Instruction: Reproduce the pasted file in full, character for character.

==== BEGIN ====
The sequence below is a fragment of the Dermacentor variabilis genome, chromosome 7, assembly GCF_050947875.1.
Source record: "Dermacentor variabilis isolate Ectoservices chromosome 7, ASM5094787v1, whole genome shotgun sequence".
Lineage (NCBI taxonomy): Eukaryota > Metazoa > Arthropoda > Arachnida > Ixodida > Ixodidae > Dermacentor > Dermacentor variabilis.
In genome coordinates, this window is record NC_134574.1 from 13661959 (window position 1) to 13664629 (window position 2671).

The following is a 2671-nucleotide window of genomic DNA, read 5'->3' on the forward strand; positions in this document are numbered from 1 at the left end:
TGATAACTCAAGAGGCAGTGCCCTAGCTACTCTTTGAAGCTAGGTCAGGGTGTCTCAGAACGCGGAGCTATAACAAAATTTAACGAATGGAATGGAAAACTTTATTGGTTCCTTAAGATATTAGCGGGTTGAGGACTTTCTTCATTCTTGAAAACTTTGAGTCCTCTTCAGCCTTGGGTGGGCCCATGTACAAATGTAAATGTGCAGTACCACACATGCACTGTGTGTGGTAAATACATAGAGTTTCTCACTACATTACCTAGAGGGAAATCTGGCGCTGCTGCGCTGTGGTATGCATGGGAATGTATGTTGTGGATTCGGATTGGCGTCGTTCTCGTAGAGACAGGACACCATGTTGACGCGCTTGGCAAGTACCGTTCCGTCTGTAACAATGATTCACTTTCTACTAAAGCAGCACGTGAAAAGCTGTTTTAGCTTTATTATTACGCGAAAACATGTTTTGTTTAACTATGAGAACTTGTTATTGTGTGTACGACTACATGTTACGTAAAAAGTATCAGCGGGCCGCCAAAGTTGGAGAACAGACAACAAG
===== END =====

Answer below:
The sequence below is a fragment of the Dermacentor variabilis genome, chromosome 7, assembly GCF_050947875.1.
Source record: "Dermacentor variabilis isolate Ectoservices chromosome 7, ASM5094787v1, whole genome shotgun sequence".
Lineage (NCBI taxonomy): Eukaryota > Metazoa > Arthropoda > Arachnida > Ixodida > Ixodidae > Dermacentor > Dermacentor variabilis.
In genome coordinates, this window is record NC_134574.1 from 13661959 (window position 1) to 13664629 (window position 2671).

The following is a 2671-nucleotide window of genomic DNA, read 5'->3' on the forward strand; positions in this document are numbered from 1 at the left end:
TGATAACTCAAGAGGCAGTGCCCTAGCTACTCTTTGAAGCTAGGTCAGGGTGTCTCAGAACGCGGAGCTATAACAAAATTTAACGAATGGAATGGAAAACTTTATTGGTTCCTTAAGATATTAGCGGGTTGAGGACTTTCTTCATTCTTGAAAACTTTGAGTCCTCTTCAGCCTTGGGTGGGCCCATGTACAAATGTAAATGTGCAGTACCACACATGCACTGTGTGTGGTAAATACATAGAGTTTCTCACTACATTACCTAGAGGGAAATCTGGCGCTGCTGCGCTGTGGTATGCATGGGAATGTATGTTGTGGATTCGGATTGGCGTCGTTCTCGTAGAGACAGGACACCATGTTGACGCGCTTGGCAAGTACCGTTCCGTCTGTAACAATGATTCACTTTCTACTAAAGCAGCACGTGAAAAGCTGTTTTAGCTTTATTATTACGCGAAAACATGTTTTGTTTAACTATGAGAACTTGTTATTGTGTGTACGACTACATGTTACGTAAAAAGTATCAGCGGGCCGCCAAAGTTGGAGAACAGACAACAAG